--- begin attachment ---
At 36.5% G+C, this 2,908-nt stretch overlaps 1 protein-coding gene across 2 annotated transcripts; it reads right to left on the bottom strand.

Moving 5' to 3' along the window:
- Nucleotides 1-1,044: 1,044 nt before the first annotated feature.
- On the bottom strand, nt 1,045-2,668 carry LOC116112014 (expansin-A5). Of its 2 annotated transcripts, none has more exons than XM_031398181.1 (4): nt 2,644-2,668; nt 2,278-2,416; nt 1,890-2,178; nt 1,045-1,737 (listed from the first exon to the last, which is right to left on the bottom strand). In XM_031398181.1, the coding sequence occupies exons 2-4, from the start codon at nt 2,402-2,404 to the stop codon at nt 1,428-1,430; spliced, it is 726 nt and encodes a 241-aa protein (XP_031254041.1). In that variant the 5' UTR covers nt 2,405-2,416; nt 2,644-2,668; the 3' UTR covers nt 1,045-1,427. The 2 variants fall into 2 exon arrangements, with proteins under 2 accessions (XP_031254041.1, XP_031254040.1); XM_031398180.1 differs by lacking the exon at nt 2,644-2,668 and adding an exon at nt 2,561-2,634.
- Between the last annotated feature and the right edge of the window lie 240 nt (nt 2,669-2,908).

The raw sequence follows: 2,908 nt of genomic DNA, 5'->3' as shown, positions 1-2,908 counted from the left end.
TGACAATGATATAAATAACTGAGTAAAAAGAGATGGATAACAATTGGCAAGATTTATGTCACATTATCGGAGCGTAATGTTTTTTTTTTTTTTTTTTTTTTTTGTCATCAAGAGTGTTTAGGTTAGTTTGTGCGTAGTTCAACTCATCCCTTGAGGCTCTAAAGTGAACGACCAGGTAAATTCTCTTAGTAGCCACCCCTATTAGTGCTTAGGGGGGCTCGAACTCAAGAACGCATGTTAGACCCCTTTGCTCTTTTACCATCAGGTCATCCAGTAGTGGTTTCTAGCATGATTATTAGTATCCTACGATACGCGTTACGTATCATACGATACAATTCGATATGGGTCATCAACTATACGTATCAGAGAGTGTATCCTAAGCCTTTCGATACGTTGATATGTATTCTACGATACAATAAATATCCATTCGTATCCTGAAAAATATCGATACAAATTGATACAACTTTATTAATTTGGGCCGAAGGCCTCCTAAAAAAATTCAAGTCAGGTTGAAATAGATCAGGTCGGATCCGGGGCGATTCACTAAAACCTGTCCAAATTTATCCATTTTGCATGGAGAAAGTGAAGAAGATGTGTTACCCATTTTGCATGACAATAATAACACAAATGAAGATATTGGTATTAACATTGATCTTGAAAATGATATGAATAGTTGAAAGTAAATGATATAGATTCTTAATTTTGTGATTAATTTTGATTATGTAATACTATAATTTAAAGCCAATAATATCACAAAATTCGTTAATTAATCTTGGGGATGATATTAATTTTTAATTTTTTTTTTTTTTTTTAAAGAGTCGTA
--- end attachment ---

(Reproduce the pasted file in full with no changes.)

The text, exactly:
At 36.5% G+C, this 2,908-nt stretch overlaps 1 protein-coding gene across 2 annotated transcripts; it reads right to left on the bottom strand.

Moving 5' to 3' along the window:
- Nucleotides 1-1,044: 1,044 nt before the first annotated feature.
- On the bottom strand, nt 1,045-2,668 carry LOC116112014 (expansin-A5). Of its 2 annotated transcripts, none has more exons than XM_031398181.1 (4): nt 2,644-2,668; nt 2,278-2,416; nt 1,890-2,178; nt 1,045-1,737 (listed from the first exon to the last, which is right to left on the bottom strand). In XM_031398181.1, the coding sequence occupies exons 2-4, from the start codon at nt 2,402-2,404 to the stop codon at nt 1,428-1,430; spliced, it is 726 nt and encodes a 241-aa protein (XP_031254041.1). In that variant the 5' UTR covers nt 2,405-2,416; nt 2,644-2,668; the 3' UTR covers nt 1,045-1,427. The 2 variants fall into 2 exon arrangements, with proteins under 2 accessions (XP_031254041.1, XP_031254040.1); XM_031398180.1 differs by lacking the exon at nt 2,644-2,668 and adding an exon at nt 2,561-2,634.
- Between the last annotated feature and the right edge of the window lie 240 nt (nt 2,669-2,908).

The raw sequence follows: 2,908 nt of genomic DNA, 5'->3' as shown, positions 1-2,908 counted from the left end.
TGACAATGATATAAATAACTGAGTAAAAAGAGATGGATAACAATTGGCAAGATTTATGTCACATTATCGGAGCGTAATGTTTTTTTTTTTTTTTTTTTTTTTTGTCATCAAGAGTGTTTAGGTTAGTTTGTGCGTAGTTCAACTCATCCCTTGAGGCTCTAAAGTGAACGACCAGGTAAATTCTCTTAGTAGCCACCCCTATTAGTGCTTAGGGGGGCTCGAACTCAAGAACGCATGTTAGACCCCTTTGCTCTTTTACCATCAGGTCATCCAGTAGTGGTTTCTAGCATGATTATTAGTATCCTACGATACGCGTTACGTATCATACGATACAATTCGATATGGGTCATCAACTATACGTATCAGAGAGTGTATCCTAAGCCTTTCGATACGTTGATATGTATTCTACGATACAATAAATATCCATTCGTATCCTGAAAAATATCGATACAAATTGATACAACTTTATTAATTTGGGCCGAAGGCCTCCTAAAAAAATTCAAGTCAGGTTGAAATAGATCAGGTCGGATCCGGGGCGATTCACTAAAACCTGTCCAAATTTATCCATTTTGCATGGAGAAAGTGAAGAAGATGTGTTACCCATTTTGCATGACAATAATAACACAAATGAAGATATTGGTATTAACATTGATCTTGAAAATGATATGAATAGTTGAAAGTAAATGATATAGATTCTTAATTTTGTGATTAATTTTGATTATGTAATACTATAATTTAAAGCCAATAATATCACAAAATTCGTTAATTAATCTTGGGGATGATATTAATTTTTAATTTTTTTTTTTTTTTTTAAAGAGTCGTA